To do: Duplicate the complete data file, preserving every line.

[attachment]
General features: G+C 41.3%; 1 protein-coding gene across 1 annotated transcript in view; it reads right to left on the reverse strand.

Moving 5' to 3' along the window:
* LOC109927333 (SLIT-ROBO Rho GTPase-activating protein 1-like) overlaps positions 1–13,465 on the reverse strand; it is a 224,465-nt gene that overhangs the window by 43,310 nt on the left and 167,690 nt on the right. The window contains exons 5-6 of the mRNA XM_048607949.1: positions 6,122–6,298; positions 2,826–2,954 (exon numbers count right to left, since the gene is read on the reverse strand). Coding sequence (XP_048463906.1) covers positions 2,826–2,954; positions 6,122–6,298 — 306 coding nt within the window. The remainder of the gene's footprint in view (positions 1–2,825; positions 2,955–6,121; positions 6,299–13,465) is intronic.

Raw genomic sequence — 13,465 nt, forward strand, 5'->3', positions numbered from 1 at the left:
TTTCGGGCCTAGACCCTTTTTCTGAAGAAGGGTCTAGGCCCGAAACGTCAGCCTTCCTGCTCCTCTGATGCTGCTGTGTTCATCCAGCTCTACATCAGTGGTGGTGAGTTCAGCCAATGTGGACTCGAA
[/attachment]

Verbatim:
General features: G+C 41.3%; 1 protein-coding gene across 1 annotated transcript in view; it reads right to left on the reverse strand.

Moving 5' to 3' along the window:
* LOC109927333 (SLIT-ROBO Rho GTPase-activating protein 1-like) overlaps positions 1–13,465 on the reverse strand; it is a 224,465-nt gene that overhangs the window by 43,310 nt on the left and 167,690 nt on the right. The window contains exons 5-6 of the mRNA XM_048607949.1: positions 6,122–6,298; positions 2,826–2,954 (exon numbers count right to left, since the gene is read on the reverse strand). Coding sequence (XP_048463906.1) covers positions 2,826–2,954; positions 6,122–6,298 — 306 coding nt within the window. The remainder of the gene's footprint in view (positions 1–2,825; positions 2,955–6,121; positions 6,299–13,465) is intronic.

Raw genomic sequence — 13,465 nt, forward strand, 5'->3', positions numbered from 1 at the left:
TTTCGGGCCTAGACCCTTTTTCTGAAGAAGGGTCTAGGCCCGAAACGTCAGCCTTCCTGCTCCTCTGATGCTGCTGTGTTCATCCAGCTCTACATCAGTGGTGGTGAGTTCAGCCAATGTGGACTCGAA